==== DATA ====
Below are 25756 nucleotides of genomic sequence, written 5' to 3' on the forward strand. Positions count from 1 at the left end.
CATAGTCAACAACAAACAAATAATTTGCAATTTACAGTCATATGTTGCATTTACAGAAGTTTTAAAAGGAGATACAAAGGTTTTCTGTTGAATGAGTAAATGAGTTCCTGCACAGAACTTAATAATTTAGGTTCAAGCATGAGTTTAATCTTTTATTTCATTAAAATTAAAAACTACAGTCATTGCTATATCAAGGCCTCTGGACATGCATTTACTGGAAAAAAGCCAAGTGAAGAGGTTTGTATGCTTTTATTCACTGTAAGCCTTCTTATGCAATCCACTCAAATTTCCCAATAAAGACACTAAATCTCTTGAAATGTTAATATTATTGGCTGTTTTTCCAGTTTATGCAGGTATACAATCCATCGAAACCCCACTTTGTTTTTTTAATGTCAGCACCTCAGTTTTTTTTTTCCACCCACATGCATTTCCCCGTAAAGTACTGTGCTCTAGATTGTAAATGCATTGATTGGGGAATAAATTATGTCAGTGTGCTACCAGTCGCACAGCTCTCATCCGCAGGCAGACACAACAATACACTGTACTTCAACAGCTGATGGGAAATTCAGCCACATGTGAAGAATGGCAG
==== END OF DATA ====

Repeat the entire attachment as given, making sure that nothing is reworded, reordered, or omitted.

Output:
Below are 25756 nucleotides of genomic sequence, written 5' to 3' on the forward strand. Positions count from 1 at the left end.
CATAGTCAACAACAAACAAATAATTTGCAATTTACAGTCATATGTTGCATTTACAGAAGTTTTAAAAGGAGATACAAAGGTTTTCTGTTGAATGAGTAAATGAGTTCCTGCACAGAACTTAATAATTTAGGTTCAAGCATGAGTTTAATCTTTTATTTCATTAAAATTAAAAACTACAGTCATTGCTATATCAAGGCCTCTGGACATGCATTTACTGGAAAAAAGCCAAGTGAAGAGGTTTGTATGCTTTTATTCACTGTAAGCCTTCTTATGCAATCCACTCAAATTTCCCAATAAAGACACTAAATCTCTTGAAATGTTAATATTATTGGCTGTTTTTCCAGTTTATGCAGGTATACAATCCATCGAAACCCCACTTTGTTTTTTTAATGTCAGCACCTCAGTTTTTTTTTTCCACCCACATGCATTTCCCCGTAAAGTACTGTGCTCTAGATTGTAAATGCATTGATTGGGGAATAAATTATGTCAGTGTGCTACCAGTCGCACAGCTCTCATCCGCAGGCAGACACAACAATACACTGTACTTCAACAGCTGATGGGAAATTCAGCCACATGTGAAGAATGGCAG